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Members of the Toronto District School Board meet in Toronto, Ontario, Wednesday, January 28, 2015. The board is set to vote on Wednesday on the budget, which includes a staffing plan that would cut 61 special-education jobs in elementary and secondary schools in response to a provincial reduction in funding for those programs.Kevin Van Paassen/The Globe and Mail

Elementary-school teachers are bracing for classroom changes as a result of a budget that slashes special education staff, a union leader says.

The Toronto District School Board is set to vote on Wednesday on the budget, which includes a staffing plan that would cut 61 special-education jobs in elementary and secondary schools in response to a provincial reduction in funding for those programs.

The budget also would cut about 215 teacher jobs, nearly 100 ESL jobs, 8.5 secretaries and five vice-principals.

Staff costs make up 83 per cent of the board's operating costs, budget documents say. Smaller savings and revenue were found through changes such as a plan to use downtown school property for paid parking lots.

The changes to special-education programs would save $4.5-million.

"With less and less funding available for special-education kids … you have less treatment centres, you have less dedicated programs," said Andy Lomnicki, vice-president of Elementary Teachers of Toronto.

"All this means is those kids are bumped further and further back into quote-unquote regu-lar programs," he said. "The impact is felt there, so I guess the supplemental question is, is that fair for all the other kids that are in that regular program?"

Many proposed staffing cuts are the result of lower enrolment or changing demand. Nearly 100 ESL teaching jobs, for example, would be cut because of lower immigration to Toronto, according to the plan.

Most of the special-education staffing cuts reflect a reduction in grants, not enrolment, according to the staffing plan. A four-year funding reallocation by the province based on recent statistics will increase special-education funding to some boards while reducing it for others. The Toronto District School Board estimates it will lose $22.3-million over the four years, according to a fact sheet released with the budget.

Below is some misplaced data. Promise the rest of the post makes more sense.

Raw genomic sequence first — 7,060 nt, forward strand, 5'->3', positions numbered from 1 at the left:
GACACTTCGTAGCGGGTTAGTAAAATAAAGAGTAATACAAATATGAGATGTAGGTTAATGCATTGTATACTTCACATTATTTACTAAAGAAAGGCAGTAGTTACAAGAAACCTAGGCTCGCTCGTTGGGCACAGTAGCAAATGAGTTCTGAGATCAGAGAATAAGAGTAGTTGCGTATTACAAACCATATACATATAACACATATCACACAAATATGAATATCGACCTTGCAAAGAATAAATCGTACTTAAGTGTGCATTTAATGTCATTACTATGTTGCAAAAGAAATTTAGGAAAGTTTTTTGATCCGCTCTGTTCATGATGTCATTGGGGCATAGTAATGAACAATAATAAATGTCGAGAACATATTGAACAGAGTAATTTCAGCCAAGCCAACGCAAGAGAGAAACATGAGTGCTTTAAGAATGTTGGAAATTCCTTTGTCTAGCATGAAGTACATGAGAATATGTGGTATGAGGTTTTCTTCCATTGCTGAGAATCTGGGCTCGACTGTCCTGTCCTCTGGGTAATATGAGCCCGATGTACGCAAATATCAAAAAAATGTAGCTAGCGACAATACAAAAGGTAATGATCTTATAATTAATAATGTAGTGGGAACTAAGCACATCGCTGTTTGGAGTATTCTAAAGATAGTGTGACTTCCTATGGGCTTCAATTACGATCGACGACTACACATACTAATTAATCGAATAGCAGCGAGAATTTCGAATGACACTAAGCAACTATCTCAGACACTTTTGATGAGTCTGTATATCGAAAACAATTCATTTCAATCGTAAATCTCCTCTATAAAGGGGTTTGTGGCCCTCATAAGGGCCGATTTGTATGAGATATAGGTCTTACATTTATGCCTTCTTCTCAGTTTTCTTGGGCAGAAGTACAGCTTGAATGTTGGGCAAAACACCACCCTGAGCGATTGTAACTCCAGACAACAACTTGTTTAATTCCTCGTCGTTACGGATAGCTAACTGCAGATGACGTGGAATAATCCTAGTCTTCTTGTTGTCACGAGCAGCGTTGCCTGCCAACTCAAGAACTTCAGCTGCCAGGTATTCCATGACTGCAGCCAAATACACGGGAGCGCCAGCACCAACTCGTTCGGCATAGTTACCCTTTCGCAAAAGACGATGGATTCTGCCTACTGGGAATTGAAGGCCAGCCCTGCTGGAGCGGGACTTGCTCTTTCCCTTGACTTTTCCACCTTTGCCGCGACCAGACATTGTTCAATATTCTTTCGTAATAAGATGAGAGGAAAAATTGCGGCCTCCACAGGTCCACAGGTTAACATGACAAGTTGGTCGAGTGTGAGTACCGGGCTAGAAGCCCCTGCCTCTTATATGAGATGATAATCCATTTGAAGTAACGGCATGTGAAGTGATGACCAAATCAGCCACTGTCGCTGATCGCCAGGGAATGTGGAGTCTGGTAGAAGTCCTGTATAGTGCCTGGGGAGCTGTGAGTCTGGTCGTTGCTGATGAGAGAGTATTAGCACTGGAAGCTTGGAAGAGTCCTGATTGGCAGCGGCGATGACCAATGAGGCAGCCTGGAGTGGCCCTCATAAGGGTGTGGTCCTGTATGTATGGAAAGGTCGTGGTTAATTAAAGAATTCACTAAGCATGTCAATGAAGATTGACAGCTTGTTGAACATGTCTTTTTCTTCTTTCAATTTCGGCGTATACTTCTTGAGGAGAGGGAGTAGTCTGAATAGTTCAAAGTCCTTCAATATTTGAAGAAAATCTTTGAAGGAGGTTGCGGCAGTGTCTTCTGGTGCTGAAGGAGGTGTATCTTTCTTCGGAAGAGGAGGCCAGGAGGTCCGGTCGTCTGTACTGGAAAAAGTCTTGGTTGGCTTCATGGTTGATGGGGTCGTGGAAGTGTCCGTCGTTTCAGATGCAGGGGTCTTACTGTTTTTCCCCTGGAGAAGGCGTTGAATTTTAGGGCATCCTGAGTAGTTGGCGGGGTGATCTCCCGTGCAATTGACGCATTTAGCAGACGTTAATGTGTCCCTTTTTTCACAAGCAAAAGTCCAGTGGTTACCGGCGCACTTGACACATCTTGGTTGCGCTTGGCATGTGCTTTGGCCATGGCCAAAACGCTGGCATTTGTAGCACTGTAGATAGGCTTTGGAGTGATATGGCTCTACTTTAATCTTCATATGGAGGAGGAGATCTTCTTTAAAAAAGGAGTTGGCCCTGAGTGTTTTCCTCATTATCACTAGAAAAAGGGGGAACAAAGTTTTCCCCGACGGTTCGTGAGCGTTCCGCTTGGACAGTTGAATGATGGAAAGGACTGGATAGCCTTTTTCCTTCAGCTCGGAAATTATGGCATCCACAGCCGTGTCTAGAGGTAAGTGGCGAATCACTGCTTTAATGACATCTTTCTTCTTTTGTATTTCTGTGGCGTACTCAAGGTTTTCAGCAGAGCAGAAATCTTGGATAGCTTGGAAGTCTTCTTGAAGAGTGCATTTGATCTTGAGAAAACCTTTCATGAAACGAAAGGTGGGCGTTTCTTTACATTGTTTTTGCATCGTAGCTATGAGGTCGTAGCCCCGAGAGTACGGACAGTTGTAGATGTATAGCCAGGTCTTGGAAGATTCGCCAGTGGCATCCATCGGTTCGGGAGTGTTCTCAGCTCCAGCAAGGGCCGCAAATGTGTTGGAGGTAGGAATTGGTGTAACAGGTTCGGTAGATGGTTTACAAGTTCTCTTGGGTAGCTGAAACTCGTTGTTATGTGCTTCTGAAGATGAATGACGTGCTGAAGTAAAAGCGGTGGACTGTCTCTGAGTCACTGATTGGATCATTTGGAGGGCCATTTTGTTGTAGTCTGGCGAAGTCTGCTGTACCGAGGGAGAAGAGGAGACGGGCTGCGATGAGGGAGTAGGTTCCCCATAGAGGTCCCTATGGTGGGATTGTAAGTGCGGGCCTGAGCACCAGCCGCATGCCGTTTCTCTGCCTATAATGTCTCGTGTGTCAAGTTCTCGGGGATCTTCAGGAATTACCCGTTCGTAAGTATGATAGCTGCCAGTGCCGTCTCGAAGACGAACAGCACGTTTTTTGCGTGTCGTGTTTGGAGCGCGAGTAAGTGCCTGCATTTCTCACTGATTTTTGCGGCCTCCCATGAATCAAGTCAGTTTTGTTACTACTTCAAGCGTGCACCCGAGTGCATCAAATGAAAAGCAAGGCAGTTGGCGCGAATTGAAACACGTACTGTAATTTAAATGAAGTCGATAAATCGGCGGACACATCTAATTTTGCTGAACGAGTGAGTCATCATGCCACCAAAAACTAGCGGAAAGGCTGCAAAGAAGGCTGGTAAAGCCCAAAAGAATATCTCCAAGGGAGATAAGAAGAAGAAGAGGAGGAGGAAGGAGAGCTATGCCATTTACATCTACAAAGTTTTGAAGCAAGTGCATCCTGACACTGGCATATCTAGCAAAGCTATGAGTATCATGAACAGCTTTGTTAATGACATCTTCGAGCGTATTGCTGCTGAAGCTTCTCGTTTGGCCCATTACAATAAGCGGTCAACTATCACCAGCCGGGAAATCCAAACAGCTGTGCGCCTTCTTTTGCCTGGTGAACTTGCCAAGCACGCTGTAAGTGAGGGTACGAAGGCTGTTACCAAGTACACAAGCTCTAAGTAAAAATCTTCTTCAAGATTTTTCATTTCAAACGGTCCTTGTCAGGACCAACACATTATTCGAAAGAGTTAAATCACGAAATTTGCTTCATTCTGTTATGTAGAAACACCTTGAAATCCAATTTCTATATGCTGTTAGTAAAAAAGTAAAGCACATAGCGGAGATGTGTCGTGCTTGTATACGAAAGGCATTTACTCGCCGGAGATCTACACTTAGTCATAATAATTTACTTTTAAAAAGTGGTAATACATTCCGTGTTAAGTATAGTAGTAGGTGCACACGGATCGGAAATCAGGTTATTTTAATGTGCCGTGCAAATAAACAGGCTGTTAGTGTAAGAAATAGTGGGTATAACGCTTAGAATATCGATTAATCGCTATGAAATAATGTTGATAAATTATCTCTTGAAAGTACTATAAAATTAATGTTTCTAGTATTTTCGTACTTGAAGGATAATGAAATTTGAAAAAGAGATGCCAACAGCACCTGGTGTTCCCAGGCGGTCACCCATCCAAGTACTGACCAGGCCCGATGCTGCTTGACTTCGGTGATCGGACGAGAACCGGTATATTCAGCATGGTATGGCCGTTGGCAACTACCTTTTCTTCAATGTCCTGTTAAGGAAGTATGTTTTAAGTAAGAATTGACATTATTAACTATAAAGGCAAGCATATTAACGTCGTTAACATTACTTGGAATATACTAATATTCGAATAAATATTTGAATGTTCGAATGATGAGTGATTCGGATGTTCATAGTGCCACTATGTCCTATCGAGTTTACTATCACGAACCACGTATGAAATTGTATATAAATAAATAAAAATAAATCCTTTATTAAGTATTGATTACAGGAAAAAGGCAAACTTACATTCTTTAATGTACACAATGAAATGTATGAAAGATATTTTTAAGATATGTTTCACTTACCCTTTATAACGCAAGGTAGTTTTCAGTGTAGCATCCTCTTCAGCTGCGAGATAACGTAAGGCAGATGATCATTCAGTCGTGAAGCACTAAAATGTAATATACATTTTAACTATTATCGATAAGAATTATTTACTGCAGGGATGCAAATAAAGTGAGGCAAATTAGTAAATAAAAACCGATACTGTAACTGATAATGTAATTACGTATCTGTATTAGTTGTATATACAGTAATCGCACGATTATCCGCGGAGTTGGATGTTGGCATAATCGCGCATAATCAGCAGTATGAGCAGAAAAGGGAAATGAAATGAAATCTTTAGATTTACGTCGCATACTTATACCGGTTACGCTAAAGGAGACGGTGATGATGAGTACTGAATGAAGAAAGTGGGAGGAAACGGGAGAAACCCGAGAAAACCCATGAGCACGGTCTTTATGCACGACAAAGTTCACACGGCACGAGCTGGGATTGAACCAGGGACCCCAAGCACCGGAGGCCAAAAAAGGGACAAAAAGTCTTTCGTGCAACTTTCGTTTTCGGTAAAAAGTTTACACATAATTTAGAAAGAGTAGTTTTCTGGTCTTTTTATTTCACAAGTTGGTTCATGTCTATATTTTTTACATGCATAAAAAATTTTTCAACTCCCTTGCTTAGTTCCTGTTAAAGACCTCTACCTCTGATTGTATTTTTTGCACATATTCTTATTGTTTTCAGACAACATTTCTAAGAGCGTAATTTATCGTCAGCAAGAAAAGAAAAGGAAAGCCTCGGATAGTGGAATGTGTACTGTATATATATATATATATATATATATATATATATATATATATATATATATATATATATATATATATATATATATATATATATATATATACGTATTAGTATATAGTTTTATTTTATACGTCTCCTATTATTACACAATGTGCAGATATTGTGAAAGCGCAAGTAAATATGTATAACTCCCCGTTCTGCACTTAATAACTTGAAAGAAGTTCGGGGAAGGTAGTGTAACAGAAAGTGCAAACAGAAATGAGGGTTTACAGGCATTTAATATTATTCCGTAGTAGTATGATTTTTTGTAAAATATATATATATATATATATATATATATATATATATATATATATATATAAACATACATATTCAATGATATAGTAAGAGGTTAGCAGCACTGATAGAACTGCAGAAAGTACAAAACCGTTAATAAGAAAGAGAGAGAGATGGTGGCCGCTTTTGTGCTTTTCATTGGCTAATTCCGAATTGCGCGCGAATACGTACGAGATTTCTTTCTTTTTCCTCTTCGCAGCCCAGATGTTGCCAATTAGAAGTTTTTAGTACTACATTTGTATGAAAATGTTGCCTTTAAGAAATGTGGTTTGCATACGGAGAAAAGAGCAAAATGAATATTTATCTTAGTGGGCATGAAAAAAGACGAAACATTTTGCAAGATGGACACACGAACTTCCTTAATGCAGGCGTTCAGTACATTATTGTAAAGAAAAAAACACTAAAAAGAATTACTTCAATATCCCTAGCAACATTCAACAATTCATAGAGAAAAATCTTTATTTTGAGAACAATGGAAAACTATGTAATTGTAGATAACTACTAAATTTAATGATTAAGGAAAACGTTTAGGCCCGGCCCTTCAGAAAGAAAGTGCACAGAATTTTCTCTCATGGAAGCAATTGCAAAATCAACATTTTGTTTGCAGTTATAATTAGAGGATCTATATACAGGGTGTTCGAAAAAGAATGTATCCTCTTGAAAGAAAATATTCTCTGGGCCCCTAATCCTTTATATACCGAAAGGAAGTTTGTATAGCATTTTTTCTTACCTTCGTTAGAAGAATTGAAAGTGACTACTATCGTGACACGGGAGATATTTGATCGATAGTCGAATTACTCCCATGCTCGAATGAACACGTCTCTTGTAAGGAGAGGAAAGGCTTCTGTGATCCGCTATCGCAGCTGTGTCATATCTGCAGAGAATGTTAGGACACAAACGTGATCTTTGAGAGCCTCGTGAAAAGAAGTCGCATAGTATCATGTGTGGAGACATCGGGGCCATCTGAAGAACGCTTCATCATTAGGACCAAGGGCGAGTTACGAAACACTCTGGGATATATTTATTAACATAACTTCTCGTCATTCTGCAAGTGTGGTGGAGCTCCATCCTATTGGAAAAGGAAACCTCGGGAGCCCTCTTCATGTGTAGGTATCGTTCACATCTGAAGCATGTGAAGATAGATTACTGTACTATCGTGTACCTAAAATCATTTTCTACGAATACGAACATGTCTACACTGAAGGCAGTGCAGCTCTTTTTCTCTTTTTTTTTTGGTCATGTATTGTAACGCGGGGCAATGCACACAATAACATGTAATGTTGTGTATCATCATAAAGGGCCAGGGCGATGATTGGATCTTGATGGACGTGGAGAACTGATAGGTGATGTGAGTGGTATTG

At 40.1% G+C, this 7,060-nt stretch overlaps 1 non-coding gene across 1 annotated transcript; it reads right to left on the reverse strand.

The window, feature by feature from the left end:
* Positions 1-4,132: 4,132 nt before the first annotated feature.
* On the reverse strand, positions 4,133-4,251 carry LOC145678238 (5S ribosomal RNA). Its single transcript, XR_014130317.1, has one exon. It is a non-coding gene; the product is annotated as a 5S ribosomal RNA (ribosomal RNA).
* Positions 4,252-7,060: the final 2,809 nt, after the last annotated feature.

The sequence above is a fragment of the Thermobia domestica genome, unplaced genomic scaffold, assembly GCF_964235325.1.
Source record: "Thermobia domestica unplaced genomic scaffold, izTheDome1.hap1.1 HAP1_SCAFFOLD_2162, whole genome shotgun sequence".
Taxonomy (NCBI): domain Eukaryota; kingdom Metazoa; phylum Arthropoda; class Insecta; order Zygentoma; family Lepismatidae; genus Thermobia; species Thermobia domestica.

The nonprofit People for Education, reported last year that Ontario elementary schools have an average of one special-education teacher for every 37 students with special needs, and one for every 74 students in high schools.

As well as teachers, next year's special education cuts will include noon-hour assistants, special-needs assistants, lunchroom supervisors and education assistants.

The board said it expects to achieve most of the staffing cuts through attrition, moving some teachers into recently vacated positions. However, some will have to wait to be reassigned during the school year.

The staffing plan also calls for hiring up to 400 occasional or substitute teachers, whose ranks have already grown to about 4,000 in the past few years.

Mr. Lomnicki said he is not concerned about that change, since the need for more occasional teachers is longstanding.

The budget projects a deficit of $16.5-million, up from about $12.5-million last year.

The board will also vote on Wednesday on beginning the review of schools for possible closing, starting with two clusters of high schools.

In North York, they will look at Nelson A. Boylen Collegiate Institute, Downsview Secondary School and Weston Collegiate Institute as well as Sir Robert Borden Business and Technical Institute, West Hill Collegiate Institute and Sir Wilfrid Laurier Collegiate Institute in Scarborough.

In the Danforth area, they will look at Danforth Collegiate and Technical Institute, East York Alternative Secondary School, East York Collegiate Institute, Eastdale Collegiate Institute, Eastern Commerce Collegiate Institute, Greenwood Secondary School, Monarch Park Collegiate Institute, Riverdale Collegiate Institute, School of Life Experience and Subway Academy.

The education department and the chair of the school board finance committee David Smith could not be reached for comment late on Tuesday.

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